Objective: To compare the effects of promethazine with those of metoclopramide for hyperemesis gravidarum.
Methods: Women at their first hospitalization for hyperemesis gravidarum were approached when intravenous antiemetic therapy was needed. They were randomly assigned to receive 25 mg promethazine or 10 mg metoclopramide every 8 hours for 24 hours in a double-blind study. Primary outcomes were vomiting episodes by diary and well-being visual numerical rating scale score (10-point scale) in the 24-hour main study period. Participants also filled out an adverse-effects questionnaire at 24 hours and a nausea visual numerical rating scale score at recruitment and at 8, 16, and 24 hours.
Results: A total of 73 and 76 women, randomized to metoclopramide and promethazine, respectively, were analyzed. Median vomiting episodes were one (range 0-26) compared with two (range 0-26) (P=.81), and well-being visual numerical rating scale scores were 8 (range 1-10) compared with 7 (range 2-10) (P=.24) for metoclopramide and promethazine, respectively. Repeat-measures analysis of variance of the nausea visual numerical rating scale scores showed no significant difference between study drugs (F score=0.842, P=.47). Reported drowsiness (58.6% compared with 83.6%, P=.001, number needed to treat to benefit [NNTb] 5), dizziness (34.3% compared with 71.2%, P<.001, NNTb 3), dystonia (5.7% compared with 19.2%, P=.02, NNTb 8), and therapy curtailment owing to adverse events (0 of 73 [0%] compared with 7 of 76 [9.2%], P=.014) were encountered less frequently with metoclopramide.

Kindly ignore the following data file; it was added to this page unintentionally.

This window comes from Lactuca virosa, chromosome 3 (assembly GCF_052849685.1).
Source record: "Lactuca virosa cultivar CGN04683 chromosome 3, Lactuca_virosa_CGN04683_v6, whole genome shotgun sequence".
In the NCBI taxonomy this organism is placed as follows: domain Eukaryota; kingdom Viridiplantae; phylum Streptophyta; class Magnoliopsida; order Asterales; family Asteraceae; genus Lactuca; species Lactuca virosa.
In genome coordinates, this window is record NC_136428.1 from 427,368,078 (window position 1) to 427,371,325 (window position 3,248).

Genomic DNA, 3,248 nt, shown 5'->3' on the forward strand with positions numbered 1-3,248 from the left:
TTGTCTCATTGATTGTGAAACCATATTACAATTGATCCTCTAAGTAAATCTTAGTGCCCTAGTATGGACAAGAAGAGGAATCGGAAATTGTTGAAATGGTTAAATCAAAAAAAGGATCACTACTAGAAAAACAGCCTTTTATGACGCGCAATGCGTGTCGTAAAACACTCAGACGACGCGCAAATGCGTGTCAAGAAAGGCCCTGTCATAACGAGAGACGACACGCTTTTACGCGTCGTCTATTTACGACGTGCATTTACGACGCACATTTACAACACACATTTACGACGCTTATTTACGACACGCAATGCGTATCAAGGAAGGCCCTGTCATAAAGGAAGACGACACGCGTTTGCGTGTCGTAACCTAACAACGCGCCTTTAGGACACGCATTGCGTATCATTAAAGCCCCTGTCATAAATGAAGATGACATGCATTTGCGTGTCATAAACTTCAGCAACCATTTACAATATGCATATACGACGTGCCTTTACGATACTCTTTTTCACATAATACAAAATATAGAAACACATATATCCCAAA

Conclusion: Promethazine and metoclopramide have similar therapeutic effects in patients who are hospitalized for hyperemesis gravidarum. The adverse effects profile was better with metoclopramide.